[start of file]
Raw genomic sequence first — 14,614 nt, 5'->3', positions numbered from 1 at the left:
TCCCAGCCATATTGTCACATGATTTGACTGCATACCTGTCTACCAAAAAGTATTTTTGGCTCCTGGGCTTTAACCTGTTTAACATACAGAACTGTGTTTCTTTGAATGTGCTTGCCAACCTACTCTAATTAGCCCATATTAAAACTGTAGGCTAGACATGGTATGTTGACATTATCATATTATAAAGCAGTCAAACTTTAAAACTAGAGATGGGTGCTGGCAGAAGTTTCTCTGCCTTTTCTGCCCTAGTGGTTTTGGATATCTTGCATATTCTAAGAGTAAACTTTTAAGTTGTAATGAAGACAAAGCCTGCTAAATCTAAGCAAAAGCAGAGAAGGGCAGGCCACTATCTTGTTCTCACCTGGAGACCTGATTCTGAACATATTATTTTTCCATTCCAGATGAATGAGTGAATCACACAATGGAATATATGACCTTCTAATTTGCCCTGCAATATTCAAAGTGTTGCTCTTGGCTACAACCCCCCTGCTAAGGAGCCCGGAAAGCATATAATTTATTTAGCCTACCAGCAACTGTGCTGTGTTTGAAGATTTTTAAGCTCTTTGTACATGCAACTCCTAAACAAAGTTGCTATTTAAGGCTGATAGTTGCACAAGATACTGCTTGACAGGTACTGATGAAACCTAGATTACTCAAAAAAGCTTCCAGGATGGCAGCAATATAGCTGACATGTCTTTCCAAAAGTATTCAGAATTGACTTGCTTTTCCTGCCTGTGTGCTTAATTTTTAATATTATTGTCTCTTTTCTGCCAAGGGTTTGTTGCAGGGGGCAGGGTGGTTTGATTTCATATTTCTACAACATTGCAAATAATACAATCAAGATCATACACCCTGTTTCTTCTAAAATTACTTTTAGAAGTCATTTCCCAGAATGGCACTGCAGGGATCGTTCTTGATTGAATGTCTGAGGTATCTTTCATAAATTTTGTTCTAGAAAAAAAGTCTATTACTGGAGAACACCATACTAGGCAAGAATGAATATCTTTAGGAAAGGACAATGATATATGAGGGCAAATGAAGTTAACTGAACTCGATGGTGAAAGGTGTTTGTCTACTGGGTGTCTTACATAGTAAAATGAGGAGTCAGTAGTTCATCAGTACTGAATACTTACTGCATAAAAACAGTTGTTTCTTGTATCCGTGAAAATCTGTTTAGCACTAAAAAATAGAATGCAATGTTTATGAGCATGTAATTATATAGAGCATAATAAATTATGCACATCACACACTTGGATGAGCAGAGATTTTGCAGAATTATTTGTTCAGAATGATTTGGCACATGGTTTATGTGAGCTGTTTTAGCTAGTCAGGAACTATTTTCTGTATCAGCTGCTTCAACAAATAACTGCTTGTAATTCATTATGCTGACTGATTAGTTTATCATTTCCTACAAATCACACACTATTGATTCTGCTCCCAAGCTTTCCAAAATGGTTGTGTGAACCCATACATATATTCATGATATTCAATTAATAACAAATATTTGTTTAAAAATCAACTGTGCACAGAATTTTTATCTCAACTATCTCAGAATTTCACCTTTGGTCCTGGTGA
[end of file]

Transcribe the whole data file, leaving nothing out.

Raw genomic sequence first — 14,614 nt, 5'->3', positions numbered from 1 at the left:
TCCCAGCCATATTGTCACATGATTTGACTGCATACCTGTCTACCAAAAAGTATTTTTGGCTCCTGGGCTTTAACCTGTTTAACATACAGAACTGTGTTTCTTTGAATGTGCTTGCCAACCTACTCTAATTAGCCCATATTAAAACTGTAGGCTAGACATGGTATGTTGACATTATCATATTATAAAGCAGTCAAACTTTAAAACTAGAGATGGGTGCTGGCAGAAGTTTCTCTGCCTTTTCTGCCCTAGTGGTTTTGGATATCTTGCATATTCTAAGAGTAAACTTTTAAGTTGTAATGAAGACAAAGCCTGCTAAATCTAAGCAAAAGCAGAGAAGGGCAGGCCACTATCTTGTTCTCACCTGGAGACCTGATTCTGAACATATTATTTTTCCATTCCAGATGAATGAGTGAATCACACAATGGAATATATGACCTTCTAATTTGCCCTGCAATATTCAAAGTGTTGCTCTTGGCTACAACCCCCCTGCTAAGGAGCCCGGAAAGCATATAATTTATTTAGCCTACCAGCAACTGTGCTGTGTTTGAAGATTTTTAAGCTCTTTGTACATGCAACTCCTAAACAAAGTTGCTATTTAAGGCTGATAGTTGCACAAGATACTGCTTGACAGGTACTGATGAAACCTAGATTACTCAAAAAAGCTTCCAGGATGGCAGCAATATAGCTGACATGTCTTTCCAAAAGTATTCAGAATTGACTTGCTTTTCCTGCCTGTGTGCTTAATTTTTAATATTATTGTCTCTTTTCTGCCAAGGGTTTGTTGCAGGGGGCAGGGTGGTTTGATTTCATATTTCTACAACATTGCAAATAATACAATCAAGATCATACACCCTGTTTCTTCTAAAATTACTTTTAGAAGTCATTTCCCAGAATGGCACTGCAGGGATCGTTCTTGATTGAATGTCTGAGGTATCTTTCATAAATTTTGTTCTAGAAAAAAAGTCTATTACTGGAGAACACCATACTAGGCAAGAATGAATATCTTTAGGAAAGGACAATGATATATGAGGGCAAATGAAGTTAACTGAACTCGATGGTGAAAGGTGTTTGTCTACTGGGTGTCTTACATAGTAAAATGAGGAGTCAGTAGTTCATCAGTACTGAATACTTACTGCATAAAAACAGTTGTTTCTTGTATCCGTGAAAATCTGTTTAGCACTAAAAAATAGAATGCAATGTTTATGAGCATGTAATTATATAGAGCATAATAAATTATGCACATCACACACTTGGATGAGCAGAGATTTTGCAGAATTATTTGTTCAGAATGATTTGGCACATGGTTTATGTGAGCTGTTTTAGCTAGTCAGGAACTATTTTCTGTATCAGCTGCTTCAACAAATAACTGCTTGTAATTCATTATGCTGACTGATTAGTTTATCATTTCCTACAAATCACACACTATTGATTCTGCTCCCAAGCTTTCCAAAATGGTTGTGTGAACCCATACATATATTCATGATATTCAATTAATAACAAATATTTGTTTAAAAATCAACTGTGCACAGAATTTTTATCTCAACTATCTCAGAATTTCACCTTTGGTCCTGGTGA